Letter from Ann Basker

Southern Oregon Resources Alliance
Grants Pass, Oregon

Dear President Bush,

Southern Oregon Resources Alliance is a community-based citizen group which held its first meeting in January 1977. Prompted by Congressional wilderness bills relating to the Siskiyou National Forest, the group’s original thrust—community education, and informed local participation in land use decisions—remains its primary purpose as a non-profit corporation. It is sora’s basic premise that Man as part of the environment depends on natural resources for economic independence and recreation. sora believes that protection of the environment is essential and can be effectively combined with utilization and development of our resources to provide both jobs and recreational opportunities.

In states such as Oregon, which is over 50% publicly owned—some counties are as high as 90% in public ownership—it is essential that local people be heard by decision makers as more and more pressure is applied for single uses—wilderness, wildlife or botanical preserves, etc.—at the expense of the eminently sensible and productive multiple use concept for public lands. Multiple use allows everyone a piece of the pie—miners, hikers, timber fallers, hunters, cattle grazers, picnic parties—all of us are able to get what we need from the land yet leave it for other users as well.

In addition to the newsletter and regular monthly meetings, major activities will continue to include:

  1. Widespread participation in both usfs and blm planning processes, as well as state and local activity;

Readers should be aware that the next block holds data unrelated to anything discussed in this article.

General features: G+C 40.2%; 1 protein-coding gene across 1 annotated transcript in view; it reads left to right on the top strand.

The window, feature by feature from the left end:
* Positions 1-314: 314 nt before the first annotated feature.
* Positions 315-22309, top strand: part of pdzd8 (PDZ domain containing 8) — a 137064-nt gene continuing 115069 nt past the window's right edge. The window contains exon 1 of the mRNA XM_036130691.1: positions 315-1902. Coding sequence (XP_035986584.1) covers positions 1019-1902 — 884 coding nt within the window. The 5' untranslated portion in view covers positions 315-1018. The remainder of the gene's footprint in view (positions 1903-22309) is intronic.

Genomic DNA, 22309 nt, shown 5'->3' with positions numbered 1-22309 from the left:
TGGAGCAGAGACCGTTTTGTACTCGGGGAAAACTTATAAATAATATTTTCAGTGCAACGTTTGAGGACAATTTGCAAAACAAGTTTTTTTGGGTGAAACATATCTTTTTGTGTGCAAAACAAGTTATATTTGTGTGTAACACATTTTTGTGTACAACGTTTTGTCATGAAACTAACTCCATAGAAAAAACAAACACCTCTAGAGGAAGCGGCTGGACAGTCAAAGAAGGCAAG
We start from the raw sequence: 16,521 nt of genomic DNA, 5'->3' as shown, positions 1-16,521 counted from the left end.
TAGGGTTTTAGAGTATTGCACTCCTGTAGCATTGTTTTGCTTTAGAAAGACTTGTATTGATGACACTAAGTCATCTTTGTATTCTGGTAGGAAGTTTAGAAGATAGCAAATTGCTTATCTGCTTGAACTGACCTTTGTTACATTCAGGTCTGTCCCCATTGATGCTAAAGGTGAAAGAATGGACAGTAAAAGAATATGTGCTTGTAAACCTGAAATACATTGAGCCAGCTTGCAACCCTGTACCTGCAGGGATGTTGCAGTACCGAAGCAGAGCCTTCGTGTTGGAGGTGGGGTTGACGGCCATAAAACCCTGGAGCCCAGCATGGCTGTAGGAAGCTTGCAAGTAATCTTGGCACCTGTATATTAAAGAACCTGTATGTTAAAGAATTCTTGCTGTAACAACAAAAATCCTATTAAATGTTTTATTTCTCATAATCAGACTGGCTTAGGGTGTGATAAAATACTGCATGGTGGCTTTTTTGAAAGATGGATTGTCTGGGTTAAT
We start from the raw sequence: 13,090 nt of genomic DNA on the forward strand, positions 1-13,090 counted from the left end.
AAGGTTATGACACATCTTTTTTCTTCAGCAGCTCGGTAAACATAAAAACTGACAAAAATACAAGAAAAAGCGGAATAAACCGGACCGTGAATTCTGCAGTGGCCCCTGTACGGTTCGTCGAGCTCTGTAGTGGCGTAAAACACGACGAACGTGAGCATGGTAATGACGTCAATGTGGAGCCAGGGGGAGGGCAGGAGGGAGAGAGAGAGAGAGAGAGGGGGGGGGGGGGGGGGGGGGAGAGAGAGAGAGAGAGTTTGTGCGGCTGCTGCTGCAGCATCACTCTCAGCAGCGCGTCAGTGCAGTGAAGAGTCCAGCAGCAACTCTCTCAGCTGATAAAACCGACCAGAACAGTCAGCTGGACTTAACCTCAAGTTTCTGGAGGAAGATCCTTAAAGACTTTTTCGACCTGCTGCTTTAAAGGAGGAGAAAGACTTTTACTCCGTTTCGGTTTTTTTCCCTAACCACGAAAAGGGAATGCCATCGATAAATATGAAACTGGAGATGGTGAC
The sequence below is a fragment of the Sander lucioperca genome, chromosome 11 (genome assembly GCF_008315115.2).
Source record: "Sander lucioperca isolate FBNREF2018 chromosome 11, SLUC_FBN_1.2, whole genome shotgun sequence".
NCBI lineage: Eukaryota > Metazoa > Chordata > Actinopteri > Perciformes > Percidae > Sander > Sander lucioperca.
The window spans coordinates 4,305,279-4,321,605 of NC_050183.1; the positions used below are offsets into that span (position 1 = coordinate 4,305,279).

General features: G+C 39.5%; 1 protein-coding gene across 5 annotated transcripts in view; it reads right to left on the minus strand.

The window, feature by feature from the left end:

2. Washington watch: numerous trips to Washington D.C. and Salem, local appearances by Congressmen, White House Staff, Administration Appointees (epa, ceq, etc.), state agencies;
  3. Workshops and conferences for interested citizens: detailed presentations about specific issues. For example in 1978 we did a 2 day session called “Man & The Environment: Is there Room for Us?” A follow-up session in 1987 was called: “Man and the Environment: The Owls are Ahead!” Other meetings have addressed spotted owls, wild & scenic river legislation, forest fire salvage, etc.;
  4. Downtown business community involvement. Our board members are bankers, retailers, local government officials, superintendent of schools, miners, timber operators and retirees. Our offices are shared with the Chamber of Commerce and Rogue Community College so we have a strong Community Base;
  5. Demonstrations when all else fails to reach our legislators! Most exciting example: The Silver Fire Round-Up—August 27, 1988—Over 1,300 log trucks from 6 states converged on Grants Pass for a show of solid support for salvaging the burned timber in the Siskiyou National Forest. It is being salvaged!

Ann Basker
Executive Director

Ann Basker, Southern Oregon Resources Alliance, “Letter to President Bush” in The Wise Use Agenda: A Task Force Report Sponsored by the Wise Use Movement, ed. Alan M. Gottlieb (Bellevue, 1989), 141–42.